In their first time playing on home ground, Homer’s Tsunami softball team swept into Jack Gist Park on Saturday in the team’s first USA Softball U16 (ages 16 and younger) game. Coached by Bill Bell and assistant Hannah Zook, the Tsunamis scored two victories, 15-3 and 23-13, in back-to-back games against Kenai-Soldotna’s newly formed AK Riptide, coached by Bob Frates.
The Tsunami name isn’t new. It dates back to 2007 when it was comprised of players from Anchorage, Kodiak and Homer.
“The first time the Tsunami existed was for a travel team made up of graduating high school seniors going to the Canada Cup in Vancouver (British Columbia, Canada) in June 2007,” Bell said. “It was not only a tournament for age levels of players, but also a big tournament for all the national teams, so we got to see U.S.A., Japan, Canada and about seven other national teams play at the same time.”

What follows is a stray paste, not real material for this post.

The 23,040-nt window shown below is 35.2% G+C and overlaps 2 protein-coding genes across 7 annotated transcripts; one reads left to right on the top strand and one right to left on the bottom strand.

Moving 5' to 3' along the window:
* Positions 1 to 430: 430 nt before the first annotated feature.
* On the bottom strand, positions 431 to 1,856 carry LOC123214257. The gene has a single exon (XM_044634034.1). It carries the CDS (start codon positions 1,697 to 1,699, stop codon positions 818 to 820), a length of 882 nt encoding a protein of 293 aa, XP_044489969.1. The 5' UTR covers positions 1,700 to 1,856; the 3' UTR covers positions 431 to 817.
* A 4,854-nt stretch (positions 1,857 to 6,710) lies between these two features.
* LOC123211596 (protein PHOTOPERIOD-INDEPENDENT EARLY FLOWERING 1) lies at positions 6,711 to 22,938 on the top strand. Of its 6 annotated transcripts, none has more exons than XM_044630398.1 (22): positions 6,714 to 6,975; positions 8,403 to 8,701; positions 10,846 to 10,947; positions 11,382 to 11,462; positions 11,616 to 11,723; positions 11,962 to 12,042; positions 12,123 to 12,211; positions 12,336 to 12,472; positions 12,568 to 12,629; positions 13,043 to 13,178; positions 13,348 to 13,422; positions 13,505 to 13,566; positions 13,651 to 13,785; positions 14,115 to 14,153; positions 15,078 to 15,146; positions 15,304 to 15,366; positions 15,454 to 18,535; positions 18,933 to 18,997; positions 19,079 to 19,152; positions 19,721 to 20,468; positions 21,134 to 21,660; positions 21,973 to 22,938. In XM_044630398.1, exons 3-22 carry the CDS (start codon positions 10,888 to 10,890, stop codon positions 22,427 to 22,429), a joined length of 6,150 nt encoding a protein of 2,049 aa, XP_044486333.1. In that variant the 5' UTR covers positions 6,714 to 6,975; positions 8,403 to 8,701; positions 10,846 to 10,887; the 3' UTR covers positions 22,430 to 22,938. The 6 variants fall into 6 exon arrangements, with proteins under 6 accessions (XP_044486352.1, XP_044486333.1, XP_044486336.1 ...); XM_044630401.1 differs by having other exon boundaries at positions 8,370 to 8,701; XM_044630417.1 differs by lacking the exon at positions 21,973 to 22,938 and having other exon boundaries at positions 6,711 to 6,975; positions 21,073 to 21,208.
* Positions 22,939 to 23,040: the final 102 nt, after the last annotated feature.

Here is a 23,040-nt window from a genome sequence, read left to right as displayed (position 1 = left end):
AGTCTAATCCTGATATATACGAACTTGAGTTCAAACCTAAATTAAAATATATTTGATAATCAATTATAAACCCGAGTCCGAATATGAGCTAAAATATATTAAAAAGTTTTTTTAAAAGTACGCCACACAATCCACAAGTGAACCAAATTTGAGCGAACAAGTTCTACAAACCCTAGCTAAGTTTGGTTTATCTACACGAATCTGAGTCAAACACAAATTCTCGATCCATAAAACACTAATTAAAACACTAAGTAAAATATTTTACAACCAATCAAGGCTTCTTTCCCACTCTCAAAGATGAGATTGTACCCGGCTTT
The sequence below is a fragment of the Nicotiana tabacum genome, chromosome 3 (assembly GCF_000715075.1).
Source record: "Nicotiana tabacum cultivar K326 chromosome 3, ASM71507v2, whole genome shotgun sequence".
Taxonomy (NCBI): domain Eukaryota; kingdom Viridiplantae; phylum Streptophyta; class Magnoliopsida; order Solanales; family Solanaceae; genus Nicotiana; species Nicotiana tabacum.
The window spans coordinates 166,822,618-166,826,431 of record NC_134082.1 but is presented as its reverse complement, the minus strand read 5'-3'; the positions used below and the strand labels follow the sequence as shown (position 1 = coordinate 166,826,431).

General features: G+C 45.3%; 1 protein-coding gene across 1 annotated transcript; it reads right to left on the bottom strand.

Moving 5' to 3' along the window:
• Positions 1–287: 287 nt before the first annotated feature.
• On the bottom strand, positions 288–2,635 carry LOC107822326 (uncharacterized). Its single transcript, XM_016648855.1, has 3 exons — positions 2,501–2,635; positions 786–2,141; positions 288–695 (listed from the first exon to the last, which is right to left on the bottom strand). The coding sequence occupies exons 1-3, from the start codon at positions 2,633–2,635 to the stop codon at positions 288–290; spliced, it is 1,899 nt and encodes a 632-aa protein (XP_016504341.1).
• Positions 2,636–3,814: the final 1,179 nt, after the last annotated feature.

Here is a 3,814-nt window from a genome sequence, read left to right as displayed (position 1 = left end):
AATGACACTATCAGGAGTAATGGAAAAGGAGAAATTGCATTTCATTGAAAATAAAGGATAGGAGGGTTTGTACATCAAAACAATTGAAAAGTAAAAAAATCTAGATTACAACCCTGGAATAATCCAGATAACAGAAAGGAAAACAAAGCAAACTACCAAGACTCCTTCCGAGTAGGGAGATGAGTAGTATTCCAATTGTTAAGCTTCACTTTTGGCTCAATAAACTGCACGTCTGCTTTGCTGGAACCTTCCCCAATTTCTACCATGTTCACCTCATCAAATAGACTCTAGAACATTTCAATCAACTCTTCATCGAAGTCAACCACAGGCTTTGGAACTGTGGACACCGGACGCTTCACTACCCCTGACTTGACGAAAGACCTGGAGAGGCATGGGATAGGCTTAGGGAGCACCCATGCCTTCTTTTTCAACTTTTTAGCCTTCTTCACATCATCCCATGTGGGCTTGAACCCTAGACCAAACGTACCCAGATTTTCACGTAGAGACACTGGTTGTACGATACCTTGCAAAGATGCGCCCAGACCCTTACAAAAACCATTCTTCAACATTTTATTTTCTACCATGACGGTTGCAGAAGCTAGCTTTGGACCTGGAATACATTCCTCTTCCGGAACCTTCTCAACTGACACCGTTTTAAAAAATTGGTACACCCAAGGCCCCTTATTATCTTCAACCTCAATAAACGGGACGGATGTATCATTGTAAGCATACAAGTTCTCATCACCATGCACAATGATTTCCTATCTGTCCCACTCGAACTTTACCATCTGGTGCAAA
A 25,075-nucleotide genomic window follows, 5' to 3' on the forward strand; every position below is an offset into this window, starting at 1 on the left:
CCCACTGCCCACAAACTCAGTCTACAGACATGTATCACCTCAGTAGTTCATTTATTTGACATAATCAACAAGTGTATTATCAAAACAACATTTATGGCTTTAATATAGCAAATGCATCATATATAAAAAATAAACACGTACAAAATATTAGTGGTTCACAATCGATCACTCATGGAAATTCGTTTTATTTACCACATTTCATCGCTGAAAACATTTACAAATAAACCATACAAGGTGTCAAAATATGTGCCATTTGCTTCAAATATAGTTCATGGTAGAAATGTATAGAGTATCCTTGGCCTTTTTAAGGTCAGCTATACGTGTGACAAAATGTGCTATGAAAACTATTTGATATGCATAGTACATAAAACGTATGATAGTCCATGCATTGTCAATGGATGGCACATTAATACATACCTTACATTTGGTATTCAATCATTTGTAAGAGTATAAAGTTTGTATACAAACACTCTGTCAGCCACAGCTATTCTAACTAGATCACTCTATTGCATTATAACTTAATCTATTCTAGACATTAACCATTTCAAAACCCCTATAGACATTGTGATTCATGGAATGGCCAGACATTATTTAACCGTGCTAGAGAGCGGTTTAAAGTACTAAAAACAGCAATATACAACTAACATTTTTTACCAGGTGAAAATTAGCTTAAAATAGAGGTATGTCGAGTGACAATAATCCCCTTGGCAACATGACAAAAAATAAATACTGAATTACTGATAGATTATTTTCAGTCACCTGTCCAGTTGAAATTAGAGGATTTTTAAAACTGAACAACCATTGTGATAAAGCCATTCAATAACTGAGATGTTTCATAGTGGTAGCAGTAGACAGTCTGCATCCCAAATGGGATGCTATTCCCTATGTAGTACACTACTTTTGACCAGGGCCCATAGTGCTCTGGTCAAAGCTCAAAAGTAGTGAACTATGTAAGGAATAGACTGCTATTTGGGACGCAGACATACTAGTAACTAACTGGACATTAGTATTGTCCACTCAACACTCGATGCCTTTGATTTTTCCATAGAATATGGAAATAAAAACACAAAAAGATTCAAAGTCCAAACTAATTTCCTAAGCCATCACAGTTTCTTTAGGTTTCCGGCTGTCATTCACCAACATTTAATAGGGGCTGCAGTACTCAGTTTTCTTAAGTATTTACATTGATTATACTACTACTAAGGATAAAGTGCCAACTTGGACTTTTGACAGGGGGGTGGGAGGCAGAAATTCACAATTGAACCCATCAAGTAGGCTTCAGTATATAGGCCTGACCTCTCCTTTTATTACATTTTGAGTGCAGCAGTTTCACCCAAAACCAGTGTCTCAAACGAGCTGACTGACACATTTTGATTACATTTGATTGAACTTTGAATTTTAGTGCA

Tsunami is now made completely of Homer athletes and, sanctioned through USA Softball, is an effort to give softball in Homer a boost.
“Hannah Zook and I are trying to revitalize the interest in softball at the lower levels,” said Bell, who also coaches the Homer High School team. “We have found that many of the players we get as freshmen for the high school program have never played softball or really been exposed to softball in the past.”
Similarly, AK Riptide is a new fast-pitch softball program, also sanctioned through USA Softball. The program includes 23 girls ranging in age from 11-17 years old with opportunities to run a U14 and a U16 team. Saturday’s games were the first time the girls had played on the new team.
“AK Riptide will provide players the opportunity to extend their playing season beyond high school, which is absolutely critical in Alaska since our season is so short,” said Frates, for whom softball is special because of the relationships it creates with umpires, league officials, community, parents and, most importantly, the players. “First year high school players particularly benefit from the additional instruction and playing time.”
Softball is included with volleyball, basketball, track and soccer in middle school physical education curriculum, but to a lesser extent, which is unfortunate according to Bell since softball is a sport requiring a high level of introductory skill for the comfort and safety of the participant at every level.